Mongabay Series: Global Forest Reporting Network, Global Palm Oil

Colombia’s palm oil boom marred by bloody past and violent present

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Colombia’s palm oil expansion appears increasingly to be exacerbating a social cost, with critics saying much of the development has taken place on lands originally seized during the country’s long armed conflict.

Colombia’s palm oil boom marred by bloody past and violent present
  • In the last month alone three local activists have reported death threats and harassment by suspected paramilitaries in the area near the city of Mapiripán in the Meta region, including two members of the indigenous Sikuani tribe, for their opposition to plans to expand the large palm oil plantation operated by the Italian and Spanish-owned company Poligrow.
  • Poligrow denies any link with armed groups and refutes its critics. Representatives say that because the company has invested the better part of $45 million in the project, it is bringing much-needed jobs and development to the Meta region.
  • The Roundtable on Sustainable Palm Oil (RSPO), an industry watchdog, decided in October to formally investigate Poligrow’s operations following concerns from EIA and the Comisión Intereclesial de Justicia y Paz.

With Indonesia and Malaysia providing around 85 percent of the global palm oil supply, it can be easy to forget who the next major players are. But Colombia, backed by intensive plantation development, is now the world’s fourth largest producer.

Proponents of the country’s palm oil boom boast it has thus far avoided the forest destruction and environmental damage synonymous with operations elsewhere, particularly in South East Asia.

However, the expansion in production appears increasingly to be exacerbating a social cost. Critics say much of the development has taken place on lands originally seized during the country’s long armed conflict and that it is inextricably linked with Colombia’s violent and bloody recent past.

In the last month alone three local activists have reported death threats and harassment by suspected paramilitaries in the area near the city of Mapiripán in the Meta region, including two members of the indigenous Sikuani tribe, for their opposition to plans to expand the large palm oil plantation operated by the Italian and Spanish-owned company Poligrow.

Meta Province lies in the middle of Colombia. While most of the region's palm oil activity has been focussed in its north (orange circles indicate areas with the most plantations), Poligrow's accumulations of land near Mapiripán has critics concerned that the southern part of the province is becoming host to an increasing number of oil palm plantations.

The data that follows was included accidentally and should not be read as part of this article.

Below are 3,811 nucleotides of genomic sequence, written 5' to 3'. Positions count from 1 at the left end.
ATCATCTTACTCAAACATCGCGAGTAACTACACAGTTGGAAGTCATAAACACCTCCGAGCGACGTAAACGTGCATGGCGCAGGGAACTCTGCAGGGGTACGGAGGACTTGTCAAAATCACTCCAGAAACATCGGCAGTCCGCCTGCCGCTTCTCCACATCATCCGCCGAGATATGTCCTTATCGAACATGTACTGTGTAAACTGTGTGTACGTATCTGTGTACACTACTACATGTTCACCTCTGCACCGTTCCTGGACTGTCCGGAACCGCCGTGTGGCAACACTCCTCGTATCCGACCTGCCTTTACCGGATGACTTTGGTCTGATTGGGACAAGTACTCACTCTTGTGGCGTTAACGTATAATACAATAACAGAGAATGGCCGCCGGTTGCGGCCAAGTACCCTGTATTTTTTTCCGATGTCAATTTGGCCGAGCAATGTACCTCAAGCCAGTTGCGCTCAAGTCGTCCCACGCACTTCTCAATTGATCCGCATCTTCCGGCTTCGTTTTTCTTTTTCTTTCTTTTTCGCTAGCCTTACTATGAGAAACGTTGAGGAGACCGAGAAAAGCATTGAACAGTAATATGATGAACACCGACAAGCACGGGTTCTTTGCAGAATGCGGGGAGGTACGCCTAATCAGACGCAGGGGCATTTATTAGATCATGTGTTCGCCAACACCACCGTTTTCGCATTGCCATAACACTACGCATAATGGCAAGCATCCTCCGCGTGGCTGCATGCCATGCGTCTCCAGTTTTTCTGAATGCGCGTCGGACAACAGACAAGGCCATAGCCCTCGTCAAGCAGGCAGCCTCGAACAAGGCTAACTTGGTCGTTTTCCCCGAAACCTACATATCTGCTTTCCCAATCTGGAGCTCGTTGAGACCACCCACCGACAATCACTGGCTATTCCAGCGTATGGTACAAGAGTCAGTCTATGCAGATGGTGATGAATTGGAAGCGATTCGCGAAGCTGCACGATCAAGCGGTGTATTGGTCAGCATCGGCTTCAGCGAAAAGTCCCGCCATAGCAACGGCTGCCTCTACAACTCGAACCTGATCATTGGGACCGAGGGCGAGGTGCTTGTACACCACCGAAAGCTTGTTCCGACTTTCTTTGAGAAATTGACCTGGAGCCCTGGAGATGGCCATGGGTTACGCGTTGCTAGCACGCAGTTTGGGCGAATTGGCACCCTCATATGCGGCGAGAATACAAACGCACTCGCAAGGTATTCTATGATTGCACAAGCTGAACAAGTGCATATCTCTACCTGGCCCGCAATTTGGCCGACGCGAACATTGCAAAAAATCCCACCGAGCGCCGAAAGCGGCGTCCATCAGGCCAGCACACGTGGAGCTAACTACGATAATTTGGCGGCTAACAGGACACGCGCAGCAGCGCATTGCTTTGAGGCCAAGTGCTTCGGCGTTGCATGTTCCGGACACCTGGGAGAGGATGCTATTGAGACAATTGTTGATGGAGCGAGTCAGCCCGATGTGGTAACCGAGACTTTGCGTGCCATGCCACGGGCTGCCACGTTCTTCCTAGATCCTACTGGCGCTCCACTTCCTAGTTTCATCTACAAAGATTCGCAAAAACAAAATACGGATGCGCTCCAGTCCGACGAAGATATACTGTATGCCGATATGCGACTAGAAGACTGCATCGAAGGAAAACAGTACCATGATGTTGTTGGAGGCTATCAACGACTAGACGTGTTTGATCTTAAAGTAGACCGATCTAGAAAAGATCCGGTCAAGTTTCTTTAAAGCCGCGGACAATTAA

Meta Province lies in the middle of Colombia. While most of the region’s palm oil activity has been focussed in its north (orange circles indicate areas with the most plantations), Poligrow’s accumulations of land near Mapiripán has critics concerned that the southern part of the province is becoming host to an increasing palm oil activity.

One Sikuani leader says his grandparents had lived in the area “since the beginning of the world.” But the region is now the center of a land struggle.

“We’re going to kill Gloria and collect her children in a bag,” armed men reportedly said while looking for Sikuani community member Gloria Rodriguez on December 1. On November 28, members of a suspected paramilitary group harassed Reinaldo Reinas, according to information published by local NGO Comisión Intereclesial de Justicia y Paz.

They say they are guilty of no more than defending their rights to their land and environment. Poligrow currently has 17,000 hectares of oil palms planted in the area in Colombia’s central plains known as the Altillanura. It has been a key player in driving production in the country and wants to double the size of its plantation and build a new large processing plant.

However these expansion plans have been mired in controversy as those opposed to the company’s operations say it is developing land from which people were forcibly displaced and is using paramilitaries to threaten anyone speaking out.

Las Toninas, an oxbow lake near Mapiripán formed from the Guaviare River, is considered sacred by local people and is home to pink Amazon river dolphins (Inia geoffrensis). Conservationists are worried about a proposed palm oil extraction facility that is to be built near the lake. Photo courtesy of the Environmental Investigation Agency.
Las Toninas, an oxbow lake near Mapiripán formed from the Guaviare River, is considered sacred by local people and is home to pink Amazon river dolphins (Inia geoffrensis). Conservationists are worried about a proposed palm oil extraction facility that is to be built near the lake. Photo courtesy of the Environmental Investigation Agency.